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The Relative Economic Importance of Academic, Psychological and Behavioural Attributes Developed on Chilhood

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  • L Feinstein
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    This paper makes use of the substantial information about the psychological and behavioural development of children by age ten in the 1970 Cohort to predict later, economic outcomes, namely qualifications, employment and earnings. It is found that this previously unobserved individual heterogeneity has very substantial implications for the labour market. The returns to education are not significantly reduced by this omission bias but there is evidence of substantial returns to the production of non-academic ability. The paper also finds that different age ten abilities and attributes have implications for different adult outcomes so that human capital production should not be considered by economists as a simple one-dimensional process. Age ten conduct disorder predicts male adult unemployment particularly well but it is self-esteem that predicts male earnings. For women the locus of control variable is particularly important. Finally, whereas age ten maths ability is a good predictor of subsequent educational development for children from high SES families, reading is the stronger predictor for children from low SES groups. The implications of these results for education are developed. Parental attitudes are much more important than raw indices of social class for the explanation of the age ten scores. Schooling curriculum may be important.

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    File URL: http://cep.lse.ac.uk/pubs/download/dp0443.pdf
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    Paper provided by Centre for Economic Performance, LSE in its series CEP Discussion Papers with number dp0443.

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    Date of creation: Feb 2000
    Handle: RePEc:cep:cepdps:dp0443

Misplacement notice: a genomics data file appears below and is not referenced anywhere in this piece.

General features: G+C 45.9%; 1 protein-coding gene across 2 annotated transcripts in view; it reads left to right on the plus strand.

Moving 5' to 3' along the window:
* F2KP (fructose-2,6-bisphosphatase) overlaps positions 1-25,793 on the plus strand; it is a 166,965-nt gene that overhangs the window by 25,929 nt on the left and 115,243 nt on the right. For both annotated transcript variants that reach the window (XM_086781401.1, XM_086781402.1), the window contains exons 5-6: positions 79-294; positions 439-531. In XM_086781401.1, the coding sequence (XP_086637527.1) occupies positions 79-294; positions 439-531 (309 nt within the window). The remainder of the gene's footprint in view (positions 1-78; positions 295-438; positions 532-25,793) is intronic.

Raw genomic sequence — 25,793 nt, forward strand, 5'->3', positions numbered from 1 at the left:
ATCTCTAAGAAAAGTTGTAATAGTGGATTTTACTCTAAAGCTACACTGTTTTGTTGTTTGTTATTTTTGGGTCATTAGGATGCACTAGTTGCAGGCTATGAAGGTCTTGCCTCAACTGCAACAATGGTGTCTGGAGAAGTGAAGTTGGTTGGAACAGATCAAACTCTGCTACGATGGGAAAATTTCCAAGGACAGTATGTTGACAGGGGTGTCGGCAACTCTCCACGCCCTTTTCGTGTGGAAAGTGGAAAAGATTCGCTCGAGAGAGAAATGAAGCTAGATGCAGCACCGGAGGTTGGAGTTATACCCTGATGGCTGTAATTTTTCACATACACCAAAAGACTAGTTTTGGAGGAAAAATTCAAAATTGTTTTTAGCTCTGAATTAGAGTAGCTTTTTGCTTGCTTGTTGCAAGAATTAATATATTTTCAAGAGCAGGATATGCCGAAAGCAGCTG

Contact details of provider: Web page: http://cep.lse.ac.uk/_new/publications/series.asp?prog=CEP

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    1. David Card, 1994. "Earnings, Schooling, and Ability Revisited," Working Papers 710, Princeton University, Department of Economics, Industrial Relations Section..
    2. Hausman, Jerry, 2015. "Specification tests in econometrics," Applied Econometrics, Publishing House "SINERGIA PRESS", vol. 38(2), pages 112-134.
    3. Goldsmith, Arthur H & Veum, Jonathan R & Darity, William, Jr, 1997. "The Impact of Psychological and Human Capital on Wages," Economic Inquiry, Western Economic Association International, vol. 35(4), pages 815-829, October.
    4. Douglas Staiger & James H. Stock, 1997. "Instrumental Variables Regression with Weak Instruments," Econometrica, Econometric Society, vol. 65(3), pages 557-586, May.
    5. Robert Haveman & Barbara Wolfe, 1995. "The Determinants of Children's Attainments: A Review of Methods and Findings," Journal of Economic Literature, American Economic Association, vol. 33(4), pages 1829-1878, December.
    6. Feinstein, Leon & Symons, James, 1999. "Attainment in Secondary School," Oxford Economic Papers, Oxford University Press, vol. 51(2), pages 300-321, April.
    7. Francis Green, 1998. "The Value of Skills," Studies in Economics 9819, School of Economics, University of Kent.
    8. Lorraine Dearden, 1998. "Ability, families, education and earnings in Britain," IFS Working Papers W98/14, Institute for Fiscal Studies.
    9. repec:fth:prinin:395 is not listed on IDEAS
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